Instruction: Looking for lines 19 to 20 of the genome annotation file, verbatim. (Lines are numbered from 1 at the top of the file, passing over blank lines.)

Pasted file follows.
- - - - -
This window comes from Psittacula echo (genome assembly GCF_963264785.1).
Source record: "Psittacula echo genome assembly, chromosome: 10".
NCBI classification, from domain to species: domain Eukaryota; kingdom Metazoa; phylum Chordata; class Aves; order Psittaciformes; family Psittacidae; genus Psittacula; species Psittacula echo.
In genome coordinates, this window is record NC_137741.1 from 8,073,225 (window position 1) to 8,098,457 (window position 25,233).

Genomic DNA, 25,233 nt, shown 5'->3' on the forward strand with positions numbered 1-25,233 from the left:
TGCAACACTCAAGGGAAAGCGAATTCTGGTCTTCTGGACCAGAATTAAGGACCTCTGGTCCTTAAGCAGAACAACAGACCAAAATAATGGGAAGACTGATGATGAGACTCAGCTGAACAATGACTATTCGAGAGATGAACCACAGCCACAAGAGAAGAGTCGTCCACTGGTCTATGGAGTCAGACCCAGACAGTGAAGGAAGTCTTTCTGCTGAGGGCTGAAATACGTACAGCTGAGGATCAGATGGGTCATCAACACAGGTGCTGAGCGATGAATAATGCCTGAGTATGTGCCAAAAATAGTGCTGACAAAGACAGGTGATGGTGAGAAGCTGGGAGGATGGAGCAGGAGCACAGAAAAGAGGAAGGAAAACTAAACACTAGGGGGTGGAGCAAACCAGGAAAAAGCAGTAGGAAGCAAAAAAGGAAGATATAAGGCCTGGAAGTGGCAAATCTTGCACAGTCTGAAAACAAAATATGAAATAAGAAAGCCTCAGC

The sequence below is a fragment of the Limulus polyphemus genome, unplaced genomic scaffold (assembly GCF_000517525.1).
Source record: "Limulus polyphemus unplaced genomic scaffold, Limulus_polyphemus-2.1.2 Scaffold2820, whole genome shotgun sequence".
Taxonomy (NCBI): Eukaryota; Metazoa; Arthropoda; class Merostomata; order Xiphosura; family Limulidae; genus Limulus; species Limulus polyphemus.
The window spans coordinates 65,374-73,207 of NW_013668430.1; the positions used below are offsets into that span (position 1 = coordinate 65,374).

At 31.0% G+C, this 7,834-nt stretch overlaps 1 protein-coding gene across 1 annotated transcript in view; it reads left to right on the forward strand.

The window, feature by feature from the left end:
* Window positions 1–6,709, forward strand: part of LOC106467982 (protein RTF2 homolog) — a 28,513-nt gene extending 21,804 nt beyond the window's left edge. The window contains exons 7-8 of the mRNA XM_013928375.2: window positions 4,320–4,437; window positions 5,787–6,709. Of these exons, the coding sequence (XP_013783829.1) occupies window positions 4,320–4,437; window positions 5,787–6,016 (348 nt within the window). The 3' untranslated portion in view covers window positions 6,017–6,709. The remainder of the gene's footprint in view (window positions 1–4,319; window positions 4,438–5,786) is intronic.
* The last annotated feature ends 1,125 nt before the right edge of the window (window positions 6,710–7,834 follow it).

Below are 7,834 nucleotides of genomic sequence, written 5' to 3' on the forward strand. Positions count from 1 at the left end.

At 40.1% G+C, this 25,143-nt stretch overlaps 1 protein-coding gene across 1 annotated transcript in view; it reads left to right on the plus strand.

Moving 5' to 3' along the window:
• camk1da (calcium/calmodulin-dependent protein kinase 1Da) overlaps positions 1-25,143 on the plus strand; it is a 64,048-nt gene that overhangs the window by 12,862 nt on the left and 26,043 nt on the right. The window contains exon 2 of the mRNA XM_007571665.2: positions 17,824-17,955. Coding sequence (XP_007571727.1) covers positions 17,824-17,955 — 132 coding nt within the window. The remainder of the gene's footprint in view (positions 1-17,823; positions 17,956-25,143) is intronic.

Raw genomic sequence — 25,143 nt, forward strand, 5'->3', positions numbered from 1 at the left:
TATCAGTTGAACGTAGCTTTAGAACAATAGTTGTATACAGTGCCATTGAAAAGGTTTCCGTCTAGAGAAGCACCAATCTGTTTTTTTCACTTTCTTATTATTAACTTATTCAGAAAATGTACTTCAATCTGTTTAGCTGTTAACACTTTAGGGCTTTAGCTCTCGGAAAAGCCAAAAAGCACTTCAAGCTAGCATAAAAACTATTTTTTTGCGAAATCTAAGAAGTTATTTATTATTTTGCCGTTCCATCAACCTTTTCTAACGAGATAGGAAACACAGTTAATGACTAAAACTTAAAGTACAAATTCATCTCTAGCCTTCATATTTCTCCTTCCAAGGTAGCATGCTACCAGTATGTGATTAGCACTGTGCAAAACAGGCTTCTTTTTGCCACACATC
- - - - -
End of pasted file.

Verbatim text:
Raw genomic sequence — 25,143 nt, forward strand, 5'->3', positions numbered from 1 at the left:
TATCAGTTGAACGTAGCTTTAGAACAATAGTTGTATACAGTGCCATTGAAAAGGTTTCCGTCTAGAGAAGCACCAATCTGTTTTTTTCACTTTCTTATTATTAACTTATTCAGAAAATGTACTTCAATCTGTTTAGCTGTTAACACTTTAGGGCTTTAGCTCTCGGAAAAGCCAAAAAGCACTTCAAGCTAGCATAAAAACTATTTTTTTGCGAAATCTAAGAAGTTATTTATTATTTTGCCGTTCCATCAACCTTTTCTAACGAGATAGGAAACACAGTTAATGACTAAAACTTAAAGTACAAATTCATCTCTAGCCTTCATATTTCTCCTTCCAAGGTAGCATGCTACCAGTATGTGATTAGCACTGTGCAAAACAGGCTTCTTTTTGCCACACATC